Fashion on Campus Blooms After a Year on Zoom

After a year and a half of online school in pajamas, students are now finally able to show off their new clothes, causing a wave of unique and eccentric fashion across campus.

Since the start of fall semester classes on Aug. 30, campus has been lit up with an array of different trends and styles sported by students of all years. Biker shorts, sweater vests, matching sets, tote bags and high-waist straight leg pants are just some of the trends being welcomed to campus along with first and second-year students. 

Ellyana Willis, a first-year student decked out in Dr. Martens and a bright orange vintage suit, said she was eager to flaunt her new outfits from quarantine.  

Courtesy of Ellyana Willis First-year Ellyana Willis is one of many Loyola students who dressed to the nines for the first week of classes.

“[Coming back to classes] has made me step out a bit more,” Willis, 19, said. “I want to wear all of the fun clothes I bought over quarantine. I’ve definitely been dressing up more, obviously, than when I was in online classes.”

After a year and a half of online school, students were left to digital platforms to connect with the outside world. Apps like Pinterest, Instagram and Depop — which give users the ability to share and sell clothing — became a resource for students eager to express themselves through their fashion choices. 

“[Quarantine] impacted my style a lot actually, since I was spending more time online,” Abi Knippel, a second-year student, told The Phoenix. “I was making Pinterest boards and seeing new styles on Instagram and accumulating what I like.”

Social media sites, especially TikTok, have allowed for an emergence of numerous micro-trends to become more widespread, including throwback Y2K fashion. 

“I grew up in a really conservative town so kids were really mean if you dressed differently. That’s why I love being here — I can wear whatever I want.”

Abi Knippel, Sophomore

While low-rise jeans and baby tees may not be for everyone, there are plenty of other aesthetics that have become more mainstream, such as dark academia — an aesthetic inspired by ancient Greek and Gothic architecture — as well as classical art and literature, or cottagecore, which takes inspiration from a romantic rural countryside. Knippel, who was wearing slip-on gray vans and green overalls, would describe their style as the latter.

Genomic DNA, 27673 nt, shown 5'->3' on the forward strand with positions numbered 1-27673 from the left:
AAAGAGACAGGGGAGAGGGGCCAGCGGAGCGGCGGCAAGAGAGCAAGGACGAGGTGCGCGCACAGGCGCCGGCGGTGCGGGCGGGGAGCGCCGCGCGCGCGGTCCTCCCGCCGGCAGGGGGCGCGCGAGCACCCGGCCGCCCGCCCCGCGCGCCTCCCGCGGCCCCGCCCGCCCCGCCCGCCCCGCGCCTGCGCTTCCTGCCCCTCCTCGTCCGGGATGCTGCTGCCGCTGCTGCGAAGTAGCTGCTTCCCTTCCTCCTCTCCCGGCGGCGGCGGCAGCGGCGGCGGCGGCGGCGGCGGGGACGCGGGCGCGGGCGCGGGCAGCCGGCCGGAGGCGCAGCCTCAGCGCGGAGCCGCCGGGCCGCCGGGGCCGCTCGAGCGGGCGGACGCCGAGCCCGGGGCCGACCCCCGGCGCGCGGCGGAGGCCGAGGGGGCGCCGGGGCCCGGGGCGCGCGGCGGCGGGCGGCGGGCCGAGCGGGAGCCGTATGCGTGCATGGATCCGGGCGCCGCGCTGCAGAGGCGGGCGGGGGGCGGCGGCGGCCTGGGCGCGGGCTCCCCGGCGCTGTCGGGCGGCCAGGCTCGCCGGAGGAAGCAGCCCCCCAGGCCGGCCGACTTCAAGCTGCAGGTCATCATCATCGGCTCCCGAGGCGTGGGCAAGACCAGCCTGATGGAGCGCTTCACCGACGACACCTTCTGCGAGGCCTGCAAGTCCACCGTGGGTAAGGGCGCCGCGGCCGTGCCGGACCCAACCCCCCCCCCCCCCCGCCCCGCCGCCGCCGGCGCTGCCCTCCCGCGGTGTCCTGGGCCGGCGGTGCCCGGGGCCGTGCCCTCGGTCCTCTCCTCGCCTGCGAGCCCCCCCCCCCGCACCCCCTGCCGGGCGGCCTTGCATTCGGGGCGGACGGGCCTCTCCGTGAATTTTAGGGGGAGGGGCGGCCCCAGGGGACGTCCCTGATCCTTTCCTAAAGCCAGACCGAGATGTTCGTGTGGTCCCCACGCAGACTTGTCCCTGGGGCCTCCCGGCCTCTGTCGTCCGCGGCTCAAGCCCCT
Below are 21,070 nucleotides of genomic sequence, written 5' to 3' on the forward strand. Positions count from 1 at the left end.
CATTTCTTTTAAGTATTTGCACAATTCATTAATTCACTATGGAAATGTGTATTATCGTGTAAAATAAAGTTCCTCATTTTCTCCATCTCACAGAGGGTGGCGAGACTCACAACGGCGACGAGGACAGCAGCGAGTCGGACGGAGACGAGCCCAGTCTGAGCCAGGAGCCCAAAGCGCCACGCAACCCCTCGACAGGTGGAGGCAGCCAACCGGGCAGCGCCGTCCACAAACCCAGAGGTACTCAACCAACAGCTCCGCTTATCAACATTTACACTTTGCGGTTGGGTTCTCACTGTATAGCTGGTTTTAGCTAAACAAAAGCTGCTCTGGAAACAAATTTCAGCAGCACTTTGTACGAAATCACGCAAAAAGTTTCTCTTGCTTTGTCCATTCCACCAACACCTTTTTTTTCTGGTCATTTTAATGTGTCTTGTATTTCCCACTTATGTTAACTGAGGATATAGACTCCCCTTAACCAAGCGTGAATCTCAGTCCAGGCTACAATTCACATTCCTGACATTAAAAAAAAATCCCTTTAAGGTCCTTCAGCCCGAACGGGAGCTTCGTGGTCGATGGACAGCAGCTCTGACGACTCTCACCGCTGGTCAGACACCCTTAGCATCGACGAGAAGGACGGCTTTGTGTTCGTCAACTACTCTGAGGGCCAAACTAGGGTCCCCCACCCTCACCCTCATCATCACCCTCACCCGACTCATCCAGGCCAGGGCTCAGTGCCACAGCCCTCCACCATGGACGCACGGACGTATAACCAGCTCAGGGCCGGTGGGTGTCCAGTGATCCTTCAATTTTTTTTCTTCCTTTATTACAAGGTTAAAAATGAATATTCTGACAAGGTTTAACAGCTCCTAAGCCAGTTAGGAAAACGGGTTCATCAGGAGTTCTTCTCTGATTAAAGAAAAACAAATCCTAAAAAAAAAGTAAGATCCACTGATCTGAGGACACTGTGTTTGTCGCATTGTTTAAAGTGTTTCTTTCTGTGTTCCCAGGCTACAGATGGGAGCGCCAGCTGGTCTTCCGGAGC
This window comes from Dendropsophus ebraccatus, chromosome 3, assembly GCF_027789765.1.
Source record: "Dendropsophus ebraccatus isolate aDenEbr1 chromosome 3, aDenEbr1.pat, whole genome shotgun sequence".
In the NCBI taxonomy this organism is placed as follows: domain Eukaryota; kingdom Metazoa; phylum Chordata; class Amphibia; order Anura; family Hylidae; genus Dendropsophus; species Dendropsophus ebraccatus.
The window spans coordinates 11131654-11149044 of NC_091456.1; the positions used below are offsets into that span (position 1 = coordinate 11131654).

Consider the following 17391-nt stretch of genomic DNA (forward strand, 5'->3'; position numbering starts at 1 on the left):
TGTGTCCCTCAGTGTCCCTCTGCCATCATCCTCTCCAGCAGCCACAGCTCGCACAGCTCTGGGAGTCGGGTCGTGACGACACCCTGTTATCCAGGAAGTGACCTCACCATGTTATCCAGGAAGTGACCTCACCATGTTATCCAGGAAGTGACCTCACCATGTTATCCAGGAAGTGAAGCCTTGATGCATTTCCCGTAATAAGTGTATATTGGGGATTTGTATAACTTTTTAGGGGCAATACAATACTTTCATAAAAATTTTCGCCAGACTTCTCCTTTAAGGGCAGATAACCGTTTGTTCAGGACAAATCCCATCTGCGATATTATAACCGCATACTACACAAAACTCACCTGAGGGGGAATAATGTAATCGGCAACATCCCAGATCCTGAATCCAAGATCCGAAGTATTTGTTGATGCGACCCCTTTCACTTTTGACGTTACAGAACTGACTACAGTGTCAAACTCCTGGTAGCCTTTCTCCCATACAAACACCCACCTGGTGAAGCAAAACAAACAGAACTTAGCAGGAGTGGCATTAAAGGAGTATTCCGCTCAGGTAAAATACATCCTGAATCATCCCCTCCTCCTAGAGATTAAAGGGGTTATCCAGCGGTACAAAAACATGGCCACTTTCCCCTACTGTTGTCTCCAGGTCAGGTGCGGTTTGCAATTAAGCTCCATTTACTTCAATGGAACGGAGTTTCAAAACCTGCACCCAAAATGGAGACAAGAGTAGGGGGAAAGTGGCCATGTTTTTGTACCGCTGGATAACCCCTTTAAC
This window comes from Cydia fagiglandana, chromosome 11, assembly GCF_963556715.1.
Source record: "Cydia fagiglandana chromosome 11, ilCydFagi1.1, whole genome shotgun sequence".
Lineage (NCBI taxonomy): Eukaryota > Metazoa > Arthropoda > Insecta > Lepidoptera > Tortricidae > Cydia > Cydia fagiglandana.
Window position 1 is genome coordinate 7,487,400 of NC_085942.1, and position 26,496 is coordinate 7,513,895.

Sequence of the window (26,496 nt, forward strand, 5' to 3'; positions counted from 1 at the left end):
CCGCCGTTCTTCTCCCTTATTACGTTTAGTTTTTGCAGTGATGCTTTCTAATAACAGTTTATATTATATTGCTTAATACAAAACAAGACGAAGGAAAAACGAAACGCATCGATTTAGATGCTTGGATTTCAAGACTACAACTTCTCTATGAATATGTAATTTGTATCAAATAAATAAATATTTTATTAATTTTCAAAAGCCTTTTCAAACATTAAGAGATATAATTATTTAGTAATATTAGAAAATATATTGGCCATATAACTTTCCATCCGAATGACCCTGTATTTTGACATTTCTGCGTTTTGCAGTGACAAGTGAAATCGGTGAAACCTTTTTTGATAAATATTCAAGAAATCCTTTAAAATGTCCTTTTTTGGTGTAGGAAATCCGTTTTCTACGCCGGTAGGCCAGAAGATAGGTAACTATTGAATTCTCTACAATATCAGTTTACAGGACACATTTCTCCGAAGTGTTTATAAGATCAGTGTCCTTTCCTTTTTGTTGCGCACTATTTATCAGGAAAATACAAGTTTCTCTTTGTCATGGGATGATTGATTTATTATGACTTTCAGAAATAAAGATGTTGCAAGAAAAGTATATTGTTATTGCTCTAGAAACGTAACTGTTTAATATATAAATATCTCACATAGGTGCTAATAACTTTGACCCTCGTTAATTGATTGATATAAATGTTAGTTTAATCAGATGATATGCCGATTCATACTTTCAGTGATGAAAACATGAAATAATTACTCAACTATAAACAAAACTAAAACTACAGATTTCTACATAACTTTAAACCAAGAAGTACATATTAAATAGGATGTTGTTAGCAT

“My sense of style is mostly just comfortable clothing to me, things that I thought looked cool or wanted to wear in high school [but was] too afraid to,” Knippel, 19, said. “I grew up in a really conservative town so kids were really mean if you dressed differently. That’s why I love being here — I can wear whatever I want.” 

For some students at Loyola, finding an aesthetic style they’re comfortable in is just the tip of the iceberg. Fashion has also served as a creative outlet that lets students push the boundaries of their confidence and individualism. 

Natalie Doyle Junior Ethan Saquimux rocked comfy sneakers, bright pastels and an infectious smile as he headed to class.

“It’s an extension of my artistic expression,” Willis, a visual communications and studio art major, said. “I love using lots of color in my artwork and I also like dressing with lots of color.”

Success in the workplace ties to fashion more than some may think. A study from Northwestern University suggests a correlation between the outfits you wear and your academic performance.

“If I dress well, then I can go about my day more focused,” Afraz Iqbal, a junior, told The Phoenix. “[Fashion] is an overall morale booster and helps with my confidence too.”

As demand for an impressive closet grows, the cost of clothing and its impact on students’ wallets has become an underlying issue seldom discussed. Despite this, students are not letting money stop them from feeling comfortable in their style.  

“The price of the clothing doesn’t matter, it’s how you wear it that matters,” said Ethan Saquimux, a third-year student and fan of streetwear. “If I put on a nice outfit, I feel less insecure about myself.”

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